CT (computed tomography) scans are linked to an increased risk of blood cancers in children, a new study says.

According to the study, published in Nature Medicine, a single CT scan elevates the risk of blood cancer by 16%. One million people under the age of 22 were evaluated as part of the study.

"In terms of absolute risk, this means that, for every 10,000 children who have a CT scan, we can expect to see about 1-2 cases of cancer in the 12 years following the examination," said Magda Bosch de Basea, lead researcher of the study.

CT scans are computerized X-ray imaging procedures used for the diagnosis of several diseases, including cancer. It is a lifesaving tool that helps in the easy identification of tumors, abnormalities and injuries in the body. During the procedure, the body gets exposed to ionizing radiation, which in low doses does not cause health risks.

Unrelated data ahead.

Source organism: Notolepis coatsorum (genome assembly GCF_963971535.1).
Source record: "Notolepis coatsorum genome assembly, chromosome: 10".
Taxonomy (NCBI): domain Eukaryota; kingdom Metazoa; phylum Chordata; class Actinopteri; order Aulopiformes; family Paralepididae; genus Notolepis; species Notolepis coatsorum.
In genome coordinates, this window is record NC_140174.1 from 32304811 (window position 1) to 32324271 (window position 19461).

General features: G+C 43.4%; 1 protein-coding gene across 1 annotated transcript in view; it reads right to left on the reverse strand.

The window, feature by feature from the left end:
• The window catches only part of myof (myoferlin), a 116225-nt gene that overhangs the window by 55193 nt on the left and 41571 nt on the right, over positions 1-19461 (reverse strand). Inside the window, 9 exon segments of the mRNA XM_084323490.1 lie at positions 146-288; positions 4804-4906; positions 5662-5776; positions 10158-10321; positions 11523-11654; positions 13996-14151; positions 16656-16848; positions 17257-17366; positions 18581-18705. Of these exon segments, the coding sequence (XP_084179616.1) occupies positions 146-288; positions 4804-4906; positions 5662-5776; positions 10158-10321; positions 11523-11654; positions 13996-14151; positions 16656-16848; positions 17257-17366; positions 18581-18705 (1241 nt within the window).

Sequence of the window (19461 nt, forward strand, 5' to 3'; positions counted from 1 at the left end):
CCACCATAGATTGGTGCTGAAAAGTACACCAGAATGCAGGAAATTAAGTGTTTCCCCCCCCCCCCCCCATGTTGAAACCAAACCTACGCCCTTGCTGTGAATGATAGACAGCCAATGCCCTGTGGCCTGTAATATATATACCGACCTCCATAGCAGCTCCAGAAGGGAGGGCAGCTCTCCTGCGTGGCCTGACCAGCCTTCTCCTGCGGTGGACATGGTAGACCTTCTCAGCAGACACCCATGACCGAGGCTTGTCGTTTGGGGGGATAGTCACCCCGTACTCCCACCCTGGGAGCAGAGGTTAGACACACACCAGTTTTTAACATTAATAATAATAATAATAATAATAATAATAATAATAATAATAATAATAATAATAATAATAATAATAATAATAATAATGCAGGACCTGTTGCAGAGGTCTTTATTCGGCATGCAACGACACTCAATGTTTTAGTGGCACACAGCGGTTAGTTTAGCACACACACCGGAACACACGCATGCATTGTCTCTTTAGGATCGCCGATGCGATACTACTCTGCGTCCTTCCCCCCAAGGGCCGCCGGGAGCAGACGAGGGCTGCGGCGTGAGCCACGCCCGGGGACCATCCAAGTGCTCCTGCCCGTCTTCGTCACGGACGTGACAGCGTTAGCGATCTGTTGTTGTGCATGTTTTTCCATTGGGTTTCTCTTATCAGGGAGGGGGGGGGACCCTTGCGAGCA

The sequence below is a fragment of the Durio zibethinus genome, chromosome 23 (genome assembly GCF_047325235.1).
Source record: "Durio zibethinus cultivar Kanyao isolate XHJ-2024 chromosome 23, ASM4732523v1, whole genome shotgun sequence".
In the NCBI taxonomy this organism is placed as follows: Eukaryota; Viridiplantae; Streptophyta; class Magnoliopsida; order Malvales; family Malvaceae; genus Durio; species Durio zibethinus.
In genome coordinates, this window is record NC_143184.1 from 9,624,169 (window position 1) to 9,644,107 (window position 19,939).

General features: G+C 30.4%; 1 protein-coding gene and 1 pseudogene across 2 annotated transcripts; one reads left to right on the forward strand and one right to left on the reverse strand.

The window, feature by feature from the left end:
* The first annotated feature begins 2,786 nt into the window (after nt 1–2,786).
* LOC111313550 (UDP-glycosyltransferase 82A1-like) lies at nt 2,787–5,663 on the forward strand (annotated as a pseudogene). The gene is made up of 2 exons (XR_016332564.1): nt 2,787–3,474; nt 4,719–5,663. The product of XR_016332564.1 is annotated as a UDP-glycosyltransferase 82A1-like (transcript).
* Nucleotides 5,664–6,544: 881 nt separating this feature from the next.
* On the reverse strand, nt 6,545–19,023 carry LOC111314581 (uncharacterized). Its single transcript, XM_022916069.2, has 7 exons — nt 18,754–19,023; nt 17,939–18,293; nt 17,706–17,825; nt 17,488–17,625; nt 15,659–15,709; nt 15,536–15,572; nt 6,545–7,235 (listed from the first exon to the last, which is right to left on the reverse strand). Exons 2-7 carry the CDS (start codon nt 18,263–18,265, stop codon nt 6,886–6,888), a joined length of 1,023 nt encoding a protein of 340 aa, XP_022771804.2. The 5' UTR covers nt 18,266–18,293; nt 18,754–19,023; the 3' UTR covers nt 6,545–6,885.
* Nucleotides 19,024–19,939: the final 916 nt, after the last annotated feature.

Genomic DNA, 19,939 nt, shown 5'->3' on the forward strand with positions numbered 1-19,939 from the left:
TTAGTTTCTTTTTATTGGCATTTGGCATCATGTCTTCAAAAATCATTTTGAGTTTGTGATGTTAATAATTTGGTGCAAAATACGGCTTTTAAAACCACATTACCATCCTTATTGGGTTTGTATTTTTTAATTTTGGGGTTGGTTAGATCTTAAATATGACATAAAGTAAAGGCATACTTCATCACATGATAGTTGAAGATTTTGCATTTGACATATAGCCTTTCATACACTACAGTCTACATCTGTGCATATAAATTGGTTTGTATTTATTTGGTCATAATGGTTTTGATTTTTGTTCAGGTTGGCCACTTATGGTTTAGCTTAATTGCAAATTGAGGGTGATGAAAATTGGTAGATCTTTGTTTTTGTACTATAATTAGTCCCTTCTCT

Around five to nine million CT scans are performed every year on children in the U.S. The procedure accounts for the largest contributor to medical radiation exposure.

According to the National Cancer Institute, the risk of radiation from CT scans is more concerning for children than adults. The heightened risk is due to higher sensitivity to radiation and their longer life expectancy, giving them a larger timeframe for expressing radiation damage. Children are also at risk of receiving higher doses of radiation if settings are not adjusted for their body size.

For the study, researchers looked into data from nine European countries – Belgium, Denmark, France, Germany, Netherlands, Norway, Spain, Sweden and the U.K. The health of the participants was tracked for nearly eight years.

A single CT scan accounts for an average dose of eight milligrays, which is associated with bone marrow damage. The researchers found that multiple CT scans or accumulation of radiation to 100 milligrays triples the risk of developing blood cancer.

"The exposure associated with CT scans is considered low, but it is still higher than for other diagnostic procedures," said Elisabeth Cardis, a study author. "The procedure must be properly justified – taking into account possible alternatives – and optimized to ensure that doses are kept as low as possible while maintaining good image quality for the diagnosis."